Lots of tourists stuck in the city, and transport being an issue, it will take a week or more to get things up and running for the normal tourist flow to get back up. This will also likely affect NYC's goal of 55 million visitors.
Museums, the Empire State Building, Broadway theaters and many stores reopened Wednesday to the relief of tourists who’d been stuck in hotel rooms since the weekend due to superstorm Sandy. But parks, the 9/11 Memorial, the Statue of Liberty, Ellis Island and many other top attractions remained shuttered, some indefinitely as damage assessment continued.
“We tried to go to Central Park but it was closed,” said Angela Walsh, here from Lincoln, England, with her husband and two kids, as they took pictures at Rockefeller Center Wednesday morning, where the rink was opening for skating. She said they’d spent much of the last two days in their hotel room. “Thank God for Facebook,” she added. “That kept them entertained.”
All city parks and the High Line are closed indefinitely. In Central Park at least 250 mature trees were felled by the storm, with benches and playgrounds damaged as well. “It’s all about keeping the public safe,” said Doug Blonsky, president and CEO of the Central Park Conservancy.
Most Broadway matinee and evening performances were expected to play as scheduled Wednesday. Cancelations included “Evita,” ”The Lion King,” ”Mary Poppins” and “Scandalous.”
Thomas Karlegott waited with his wife and another couple from Angelholm, Sweden, all on their first visit to New York, for the opening of the TKTS booth in Times Square Wednesday. He said they’d be happy with tickets to any show at all after wandering around a largely shuttered Manhattan for the last few days without doing much.
“We ate good food,” he added with a smile, but admitted that they’d missed shopping and going to museums.
Subways remained closed, making it difficult to get around. The Staten Island Ferry, a humble commuter boat that’s popular with tourists because it offers a free, beautiful view of New York Harbor, was shut due to flooding in the ferry terminal. Yellow cabs were on the streets but hard to come by.
Local buses were running, but double-decker tour buses — normally a ubiquitous sight around the city — remained out of service Wednesday, though City Sights, Gray Line and other bus companies announced on their websites that they hoped to resume operations Thursday. Circle Line boat tours said via Twitter that they also hoped to resume Thursday.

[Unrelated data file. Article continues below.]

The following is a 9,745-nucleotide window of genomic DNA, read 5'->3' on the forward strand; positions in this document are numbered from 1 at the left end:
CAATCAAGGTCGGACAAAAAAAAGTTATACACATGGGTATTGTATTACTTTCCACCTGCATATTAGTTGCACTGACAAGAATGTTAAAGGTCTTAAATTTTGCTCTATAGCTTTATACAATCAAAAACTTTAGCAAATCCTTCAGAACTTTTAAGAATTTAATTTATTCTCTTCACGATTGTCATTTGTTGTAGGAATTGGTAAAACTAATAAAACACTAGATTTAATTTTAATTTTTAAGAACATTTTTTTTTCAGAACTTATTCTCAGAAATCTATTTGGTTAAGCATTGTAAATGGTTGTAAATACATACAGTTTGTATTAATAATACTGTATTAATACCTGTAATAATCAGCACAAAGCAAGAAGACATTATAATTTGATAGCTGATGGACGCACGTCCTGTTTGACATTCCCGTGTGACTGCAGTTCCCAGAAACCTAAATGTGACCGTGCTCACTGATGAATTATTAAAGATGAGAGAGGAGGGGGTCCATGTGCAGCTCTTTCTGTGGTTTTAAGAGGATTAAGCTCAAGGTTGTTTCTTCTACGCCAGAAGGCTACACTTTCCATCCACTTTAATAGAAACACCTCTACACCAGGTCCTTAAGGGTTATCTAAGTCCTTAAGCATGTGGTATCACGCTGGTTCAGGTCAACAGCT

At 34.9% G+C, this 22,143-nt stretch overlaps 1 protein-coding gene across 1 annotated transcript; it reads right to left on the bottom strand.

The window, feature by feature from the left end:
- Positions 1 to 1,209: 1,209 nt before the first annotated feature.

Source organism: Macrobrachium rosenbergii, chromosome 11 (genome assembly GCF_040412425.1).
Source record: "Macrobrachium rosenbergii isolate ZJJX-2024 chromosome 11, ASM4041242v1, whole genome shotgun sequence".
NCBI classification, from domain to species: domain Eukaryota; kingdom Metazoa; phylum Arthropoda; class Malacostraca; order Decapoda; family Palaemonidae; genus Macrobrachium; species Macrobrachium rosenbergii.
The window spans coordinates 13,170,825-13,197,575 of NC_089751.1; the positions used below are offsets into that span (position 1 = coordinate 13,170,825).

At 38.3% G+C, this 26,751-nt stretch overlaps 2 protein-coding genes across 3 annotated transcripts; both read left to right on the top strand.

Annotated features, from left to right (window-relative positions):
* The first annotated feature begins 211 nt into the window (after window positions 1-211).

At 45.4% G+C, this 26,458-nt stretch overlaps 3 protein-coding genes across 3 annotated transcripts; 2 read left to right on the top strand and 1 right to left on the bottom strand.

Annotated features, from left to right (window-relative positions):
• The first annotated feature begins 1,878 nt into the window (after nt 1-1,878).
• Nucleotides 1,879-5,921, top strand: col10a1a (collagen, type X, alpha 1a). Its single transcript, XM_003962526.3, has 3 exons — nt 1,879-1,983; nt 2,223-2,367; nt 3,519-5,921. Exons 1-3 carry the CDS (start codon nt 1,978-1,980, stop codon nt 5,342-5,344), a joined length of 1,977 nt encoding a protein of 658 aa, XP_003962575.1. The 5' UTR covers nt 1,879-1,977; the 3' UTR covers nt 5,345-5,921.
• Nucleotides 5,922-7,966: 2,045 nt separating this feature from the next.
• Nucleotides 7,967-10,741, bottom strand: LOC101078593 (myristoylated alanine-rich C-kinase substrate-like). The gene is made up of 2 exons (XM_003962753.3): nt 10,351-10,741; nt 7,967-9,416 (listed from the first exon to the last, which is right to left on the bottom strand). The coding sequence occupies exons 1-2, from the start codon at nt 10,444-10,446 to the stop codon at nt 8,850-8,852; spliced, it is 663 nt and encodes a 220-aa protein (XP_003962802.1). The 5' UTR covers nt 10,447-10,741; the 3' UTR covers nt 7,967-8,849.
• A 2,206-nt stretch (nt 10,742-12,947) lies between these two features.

The Statue of Liberty and Ellis Island were expected to remain closed at least until Saturday, according to their websites.
Tourism is the city’s fifth largest industry, with an annual economic impact worth $52 billion, including $34.5 billion in direct spending. Nearly 51 million people visited New York City in 2011. The city’s official tourism agency, NYC & Co., referred a request for comment to the mayor’s office, which did not immediately respond.
Among those lining up at the Museum of Modern Art were Sophie Manisse and her two daughters from Lyon, France. “We wanted to see the Halloween parade,” she said, referring to the annual Greenwich Village event, which was canceled. Instead, they headed into MOMA, where Edvard Munch’s “The Scream” went on display a week ago and seemed to symbolize the state of mind of many visitors.
“We’re really upset,” said Debbie Clinton, visiting the city from Liverpool, England, as they walked into the Empire State Building, one of the first of the city’s major attractions to reopen Wednesday morning. “We bought passes for all these attractions and we haven’t used them.” They were heading home Thursday.
The Metropolitan Museum of Art also opened Wednesday, and the Guggenheim opened for one exhibition, “Picasso Black and White.”
Crowds of would-be shoppers gathered outside Macy’s and other stores Wednesday in anticipation of the doors opening.
“It’s filled with tourists!” reported Macy’s spokeswoman Elina Kazan a few minutes after the store opened. She said they had limited staffing but saluted the workers who made it to 34th Street from the city’s far-flung neighborhoods “by any means possible. They walked, carpooled, bused or cabbed from the boroughs. Many waited for hours but made it in.”
Some visitors had a philosophical attitude. Martine Juillard of Paris, waiting with her two teenage daughters for an Abercrombie & Fitch store to open on Fifth Avenue Wednesday, said there had been some frightening moments during the worst of the storm.
“We are pleased because we are alive,” she said with a bold smile. “For the shops and the museums, we’ll come back another time.”
The Daily Newsletter
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